“Religion, Nationalism and Foreign Policy” is based on the author’s doctoral research at the University of East Anglia, United Kingdom. The very academic context in which the research project was born is probably a bit too present in the final text of the book. The introduction to Türkiye’s modern history and the ensuing discussion of the discourse analytical approach of the researcher are certainly welcome, yet both parts could have been presented in a less extensive way. In addition, a more prominent role for the actual discourse analysis and its results would probably have resulted in making the book more appealing for readers beyond the academic community.

Filiz Çoban Oran, Religion, Nationalism and Foreign Policy: Discursive Construction of New Turkey’s Identity. Click here.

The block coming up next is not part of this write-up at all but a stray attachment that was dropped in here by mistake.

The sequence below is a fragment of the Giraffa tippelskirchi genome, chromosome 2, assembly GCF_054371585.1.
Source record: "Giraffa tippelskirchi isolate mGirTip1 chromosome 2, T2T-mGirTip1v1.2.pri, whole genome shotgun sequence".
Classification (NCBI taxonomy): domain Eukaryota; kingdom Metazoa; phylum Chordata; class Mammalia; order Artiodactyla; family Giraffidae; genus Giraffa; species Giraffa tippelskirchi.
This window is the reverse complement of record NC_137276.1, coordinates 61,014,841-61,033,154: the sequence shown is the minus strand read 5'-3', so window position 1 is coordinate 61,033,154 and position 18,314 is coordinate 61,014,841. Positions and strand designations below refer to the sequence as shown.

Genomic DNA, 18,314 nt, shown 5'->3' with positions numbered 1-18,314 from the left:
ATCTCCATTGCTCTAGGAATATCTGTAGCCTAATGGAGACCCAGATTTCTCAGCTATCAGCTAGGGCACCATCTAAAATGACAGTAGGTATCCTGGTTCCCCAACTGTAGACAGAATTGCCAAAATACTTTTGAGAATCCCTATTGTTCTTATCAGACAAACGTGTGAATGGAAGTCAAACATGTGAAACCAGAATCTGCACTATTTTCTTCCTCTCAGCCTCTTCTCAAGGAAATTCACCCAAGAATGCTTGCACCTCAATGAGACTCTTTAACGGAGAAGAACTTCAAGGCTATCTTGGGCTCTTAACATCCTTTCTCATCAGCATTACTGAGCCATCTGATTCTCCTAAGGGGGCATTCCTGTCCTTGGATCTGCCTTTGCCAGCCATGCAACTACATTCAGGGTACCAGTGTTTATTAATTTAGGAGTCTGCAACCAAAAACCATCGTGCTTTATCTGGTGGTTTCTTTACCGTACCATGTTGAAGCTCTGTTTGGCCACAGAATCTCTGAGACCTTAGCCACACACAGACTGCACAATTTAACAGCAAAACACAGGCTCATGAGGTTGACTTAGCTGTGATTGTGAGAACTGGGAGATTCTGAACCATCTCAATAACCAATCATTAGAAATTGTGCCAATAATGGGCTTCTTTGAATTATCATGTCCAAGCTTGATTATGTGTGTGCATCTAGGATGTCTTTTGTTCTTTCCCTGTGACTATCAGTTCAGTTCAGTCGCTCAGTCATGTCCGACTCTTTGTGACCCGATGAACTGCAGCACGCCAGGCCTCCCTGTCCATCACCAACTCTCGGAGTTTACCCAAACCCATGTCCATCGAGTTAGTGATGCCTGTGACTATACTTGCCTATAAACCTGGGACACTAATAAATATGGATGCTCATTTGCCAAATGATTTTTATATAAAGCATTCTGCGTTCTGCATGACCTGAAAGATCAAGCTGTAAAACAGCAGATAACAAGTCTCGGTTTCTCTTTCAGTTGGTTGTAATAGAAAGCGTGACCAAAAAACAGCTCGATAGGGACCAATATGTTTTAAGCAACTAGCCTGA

This being said, Çoban Oran presents key findings to understand the political struggle over the definition and future of Turkishness. As Professor Neophytos Loizides has remarked, “unlike its Ottoman predecessor, modern Turkey was apprehensive of expressions of ethnic particularism, and it aspired to full homogenization (Turkification) of its citizens.”[3] After Mustafa Kemal Atatürk established the Turkish republic in 1923, the official Kemalist discourse revolved around the idea of a nation that is “culturally and ethnically homogenous.”[4] Çoban Oran notes that Islam and the Kurds were seen as the “traditional others of Kemalist nation-state identity.”[5] This is why profound changes in the way the state – which after 2003 was in the hands of the Islamist AKP – related to religion and the Kurds produced a massive backlash from the Kemalist opposition. In 2007, Abdullah Gül was elected president of Türkiye by the country’s parliament, where the AKP held a majority. The fact that Gül’s wife wore a headscarf was seen as proof of the ‘Islamist danger’ looming over the Republic of Türkiye. A columnist for the Cumhuriyet newspaper stressed the need to “protect the modernity of the country, secular regime of the state and the unity of the nation.”[6] When interviewed, one of the organizers of demonstrations against Gül remarked: “We are the enlightened future of Turkey, the real children of the country.”[7] The Kemalist opposition was not only displaying a very obvious ‘we versus them’ mentality, but also a certain disregard to democracy. After all, it was the AKP’s landslide victory in the 2007 parliamentary elections – where they gained a majority of seats and 47% of the vote – that allowed the party to appoint Gül as president in Türkiye’s National Assembly. At the same time, it is important to note that the AKP’s rhetoric did little to ease tensions. As Çoban Oran explains, the AKP claimed that before they came to government “Turkey was governed by a Kemalist elitist minority who were not aware of the Turkish people’s demands and sentiments.”[8]